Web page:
Given their own propensity for stealing artwork and passing it off as their own, I’m not sure Bioware can get too on their high horse over this, especially as this is a lot more subtle than the end of ME3: link to

    • Hanban says:

      While I agree about the artwork the lyrics analysis makes about as much sense as this:
      link to (Michael Jackson vs. the Illuminati, if you haven’t watched it the comedy factor is high)

    • dE says:

      Or the Portrait Disaster in NWN…
      Hey let’s use a bunch of famous people as the tracing foundation for our portraits, who would notice?

  14. sleepisthebrotherofdeath says:

    I know I’m in the minority, but personally I’ve found everything I’ve seen of Whedon’s work to be utter tripe. Geek cool in the worst sense of taste. Even the Avengers movie I found to be random snarky chattering punctuated by a huge fight scene.
    Fully expect to be shot down now….

    • welverin says:

      I don’t agree entirely, but you’re point is not unfounded.

      A lot of his popularity seems to be based ina ‘Lucas let me down, so I need someone else to idolize’ mentality.

    • Werthead says:

      Depends. BUFFY was great when it was good, but terrible when it wasn’t, which was for quite large chunks of time (especially after the end of Season 3). ANGEL was a lot better, but then Whedon had relatively little to do with that show after launch. FIREFLY was great, but – a point oft-forgotten – Tim Minear did a lot of the grunt work on that show, more than Whedon who was juggling three shows simultaneously at the same time. DOLLHOUSE wasn’t very good. THE AVENGERS was okay, but built off five other movies that came before it. DR. HORRIBLE was pretty good, to be fair. CABIN IN THE WOODS was also pretty good (if a bit smug with itself, and Whedon didn’t direct it).

      From that, I put forward the suggestion that Joss Whedon is sometimes good, sometimes bad and sometimes mediocre.

      However, what does seem pretty certian is that Joss Whedon had sweet FA to do with AGENTS OF SHIELD after the pilot episode, as he was called away to do pre-production on AVENGERS 2 and help out on THOR 2 as well. The show is in the day-to-day hands of Whedon’s wife and sister-in-law, whose own track records have been patchy (basically DR. HORRIBLE, SPARTACUS, DOLLHOUSE and a few other bits and pieces).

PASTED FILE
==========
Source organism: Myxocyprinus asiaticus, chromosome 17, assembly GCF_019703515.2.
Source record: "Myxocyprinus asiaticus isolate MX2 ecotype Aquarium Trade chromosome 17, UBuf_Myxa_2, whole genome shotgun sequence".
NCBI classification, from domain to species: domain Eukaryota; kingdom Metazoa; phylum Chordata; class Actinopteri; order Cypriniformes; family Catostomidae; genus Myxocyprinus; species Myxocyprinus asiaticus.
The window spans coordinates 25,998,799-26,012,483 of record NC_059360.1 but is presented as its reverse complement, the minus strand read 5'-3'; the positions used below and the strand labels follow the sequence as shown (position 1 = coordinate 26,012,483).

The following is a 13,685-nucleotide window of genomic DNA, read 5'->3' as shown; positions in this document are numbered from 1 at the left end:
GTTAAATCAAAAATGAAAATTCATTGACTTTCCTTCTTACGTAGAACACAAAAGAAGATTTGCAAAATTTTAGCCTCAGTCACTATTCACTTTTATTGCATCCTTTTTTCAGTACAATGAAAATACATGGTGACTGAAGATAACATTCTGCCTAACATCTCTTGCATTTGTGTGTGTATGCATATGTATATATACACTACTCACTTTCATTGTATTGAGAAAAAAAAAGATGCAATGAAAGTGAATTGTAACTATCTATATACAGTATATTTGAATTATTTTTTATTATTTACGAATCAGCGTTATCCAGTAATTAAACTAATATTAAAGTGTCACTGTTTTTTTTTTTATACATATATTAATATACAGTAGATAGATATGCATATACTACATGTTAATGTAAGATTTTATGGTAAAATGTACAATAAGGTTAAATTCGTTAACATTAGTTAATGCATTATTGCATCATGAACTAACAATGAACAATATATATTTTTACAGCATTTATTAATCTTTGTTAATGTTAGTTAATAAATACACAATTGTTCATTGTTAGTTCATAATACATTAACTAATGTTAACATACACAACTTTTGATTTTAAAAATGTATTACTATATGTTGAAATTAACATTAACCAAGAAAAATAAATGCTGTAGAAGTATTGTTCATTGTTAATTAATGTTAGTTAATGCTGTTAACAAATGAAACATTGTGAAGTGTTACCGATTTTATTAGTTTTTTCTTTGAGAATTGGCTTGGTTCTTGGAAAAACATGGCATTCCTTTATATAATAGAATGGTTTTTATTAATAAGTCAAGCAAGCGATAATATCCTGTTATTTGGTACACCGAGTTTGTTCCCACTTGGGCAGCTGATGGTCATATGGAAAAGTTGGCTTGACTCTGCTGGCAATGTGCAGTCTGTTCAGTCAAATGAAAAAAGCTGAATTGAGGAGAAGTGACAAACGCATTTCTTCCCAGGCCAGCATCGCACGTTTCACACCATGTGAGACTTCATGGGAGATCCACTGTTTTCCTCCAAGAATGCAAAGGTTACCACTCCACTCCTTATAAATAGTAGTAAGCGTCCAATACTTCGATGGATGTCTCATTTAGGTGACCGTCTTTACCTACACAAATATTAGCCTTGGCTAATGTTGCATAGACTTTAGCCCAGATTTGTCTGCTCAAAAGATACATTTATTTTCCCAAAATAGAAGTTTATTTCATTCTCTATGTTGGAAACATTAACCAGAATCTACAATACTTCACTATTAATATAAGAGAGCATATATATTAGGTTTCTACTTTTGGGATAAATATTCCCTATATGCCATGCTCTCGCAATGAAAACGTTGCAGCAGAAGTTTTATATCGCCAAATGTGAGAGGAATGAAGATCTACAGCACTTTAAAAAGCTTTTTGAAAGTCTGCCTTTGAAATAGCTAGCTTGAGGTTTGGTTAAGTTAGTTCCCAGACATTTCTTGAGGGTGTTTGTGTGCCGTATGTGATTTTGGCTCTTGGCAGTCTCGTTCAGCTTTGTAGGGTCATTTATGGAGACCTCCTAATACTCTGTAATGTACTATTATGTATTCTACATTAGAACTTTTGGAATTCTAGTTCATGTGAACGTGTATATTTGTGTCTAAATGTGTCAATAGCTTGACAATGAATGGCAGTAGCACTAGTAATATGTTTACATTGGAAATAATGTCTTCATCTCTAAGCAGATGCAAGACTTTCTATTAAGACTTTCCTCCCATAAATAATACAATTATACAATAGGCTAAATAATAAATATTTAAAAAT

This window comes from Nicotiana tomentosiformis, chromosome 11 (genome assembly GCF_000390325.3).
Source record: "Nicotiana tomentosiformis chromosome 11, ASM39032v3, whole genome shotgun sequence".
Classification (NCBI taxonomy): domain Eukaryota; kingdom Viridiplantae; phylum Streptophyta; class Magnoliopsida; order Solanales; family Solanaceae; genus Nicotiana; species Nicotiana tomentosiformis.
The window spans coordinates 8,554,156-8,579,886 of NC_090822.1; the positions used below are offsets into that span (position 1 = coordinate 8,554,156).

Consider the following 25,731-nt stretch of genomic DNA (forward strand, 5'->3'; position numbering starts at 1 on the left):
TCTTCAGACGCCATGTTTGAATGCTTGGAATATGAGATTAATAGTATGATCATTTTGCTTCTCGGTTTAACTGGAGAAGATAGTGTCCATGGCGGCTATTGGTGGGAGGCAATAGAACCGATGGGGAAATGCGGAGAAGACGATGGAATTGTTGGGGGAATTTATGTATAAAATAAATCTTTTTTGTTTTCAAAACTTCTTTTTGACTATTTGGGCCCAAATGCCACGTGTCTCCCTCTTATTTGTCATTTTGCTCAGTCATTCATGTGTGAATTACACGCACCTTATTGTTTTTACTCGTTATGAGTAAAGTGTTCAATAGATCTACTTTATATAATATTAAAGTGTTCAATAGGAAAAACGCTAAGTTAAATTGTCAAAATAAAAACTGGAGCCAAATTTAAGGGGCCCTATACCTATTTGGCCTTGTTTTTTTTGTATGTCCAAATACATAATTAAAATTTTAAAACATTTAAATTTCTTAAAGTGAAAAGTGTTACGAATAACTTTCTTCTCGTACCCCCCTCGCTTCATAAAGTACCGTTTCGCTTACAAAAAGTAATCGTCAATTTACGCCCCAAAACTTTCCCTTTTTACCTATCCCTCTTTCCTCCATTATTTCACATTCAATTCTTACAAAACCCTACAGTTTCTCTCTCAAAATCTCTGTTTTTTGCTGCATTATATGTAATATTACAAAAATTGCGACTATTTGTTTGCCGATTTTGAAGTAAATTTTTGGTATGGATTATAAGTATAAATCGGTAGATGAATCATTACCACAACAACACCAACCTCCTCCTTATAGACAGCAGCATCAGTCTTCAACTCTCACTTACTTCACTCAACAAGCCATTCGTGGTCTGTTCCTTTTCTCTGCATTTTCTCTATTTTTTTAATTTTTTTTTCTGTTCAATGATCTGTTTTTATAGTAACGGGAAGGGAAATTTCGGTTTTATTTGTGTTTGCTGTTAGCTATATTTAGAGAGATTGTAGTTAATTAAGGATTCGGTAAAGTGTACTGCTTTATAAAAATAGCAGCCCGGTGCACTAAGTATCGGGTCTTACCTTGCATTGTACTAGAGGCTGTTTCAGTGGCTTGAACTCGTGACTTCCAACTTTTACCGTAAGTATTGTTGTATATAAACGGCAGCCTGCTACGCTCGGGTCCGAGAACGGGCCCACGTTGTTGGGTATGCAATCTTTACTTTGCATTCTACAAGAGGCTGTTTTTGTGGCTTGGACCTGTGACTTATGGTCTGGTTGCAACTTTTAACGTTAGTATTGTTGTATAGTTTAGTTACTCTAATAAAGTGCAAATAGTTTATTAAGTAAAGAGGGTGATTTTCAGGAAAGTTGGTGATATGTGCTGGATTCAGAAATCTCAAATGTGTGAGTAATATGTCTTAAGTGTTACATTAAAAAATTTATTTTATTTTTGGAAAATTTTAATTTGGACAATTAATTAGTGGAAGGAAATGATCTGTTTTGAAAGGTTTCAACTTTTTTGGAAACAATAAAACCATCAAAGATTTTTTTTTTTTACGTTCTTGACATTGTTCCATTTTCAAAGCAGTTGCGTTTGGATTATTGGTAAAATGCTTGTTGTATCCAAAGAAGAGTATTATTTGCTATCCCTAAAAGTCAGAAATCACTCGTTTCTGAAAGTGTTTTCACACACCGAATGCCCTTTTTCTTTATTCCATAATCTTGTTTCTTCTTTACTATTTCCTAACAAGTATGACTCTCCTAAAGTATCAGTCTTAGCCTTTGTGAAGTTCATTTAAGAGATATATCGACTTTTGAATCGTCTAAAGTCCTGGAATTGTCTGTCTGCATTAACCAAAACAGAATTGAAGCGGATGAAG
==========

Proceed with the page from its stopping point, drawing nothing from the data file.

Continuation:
15. RiffRaff says:

    The real answer is that they didn’t steal anything. bioware let them because they are secretly involved in a partnership with marvel to make an agents of shield videogame, which will be now be part of the mass effect universe. That’s also the reason there are no superheroes on the show, because it takes place in a different universe and therefore doesn’t ruin the movies.

  16. RaveTurned says:

    So is this a story about how a TV show used a game’s concept art, possibly without permission? Or is it an opinion piece about that TV show? I’m a little confused.

    Anyone want to talk about the idea of industry giant EA suing industry-spanning super-giant Disney for copyright infringement? I’m sure that’ll go well for all parties involved.

    • Steven Hutton says:

      It seems the article is exactly what it appears to be. A thinly veiled excuse for John to unload on T.V. that, at best, is a bit of a disappointment.

      There was a time when each new season of american tv would trigger John to write a brief round up of the new and returning shows on his personal site. (This is how I discovered such delights as Community and Chuck). That seems to have fallen by the wayside.

      I don’t think that this heralds a turn by RPS into television criticism. Although if it is I’d like to pitch a series of five hundred word articles entitled Why Agents of Shield Sucks: An essay in 36 parts.

      • mattevansc3 says:

        I’d actually like RPS to do TV critiques. Lets be honest here gaming got boring just like UK politics. There’s nothing to differentiate between the companies, they’ve kept true to their routes and jokes about EA are as clichéd as jokes about the tories. How many rants can we have at microtranscations? I look forward to RPS branching out and making non gaming articles a mainstay.

        • Ur-Quan says:

          Oh god please anything but this.
          There are already billions of tv/movie reviewers out there and they are increasing at an alarming rate.
          Hell, I’m still waiting for the day someone starts reviewing bad movie reviews…

          Please don’t turn RPS into ANOTHER one of those sites.

      • RaveTurned says:

        A personal blog seems like the ideal place for this kind of venting. I hate to take the “What’s this other thing doing in my games journalism??” position, because so much of the content RPS produces that differs from the more mainstream sites is interesting and contextually relevant to gaming at large. Unfortunately I don’t think the extended ranting in this article fits that bill.

        Of course that could just be because I still like the show in spite of its numerous flaws, and hope that it’ll improve in the second half of the season and maybe beyond. This probably makes me a terrible person of some kind, so *shrug*.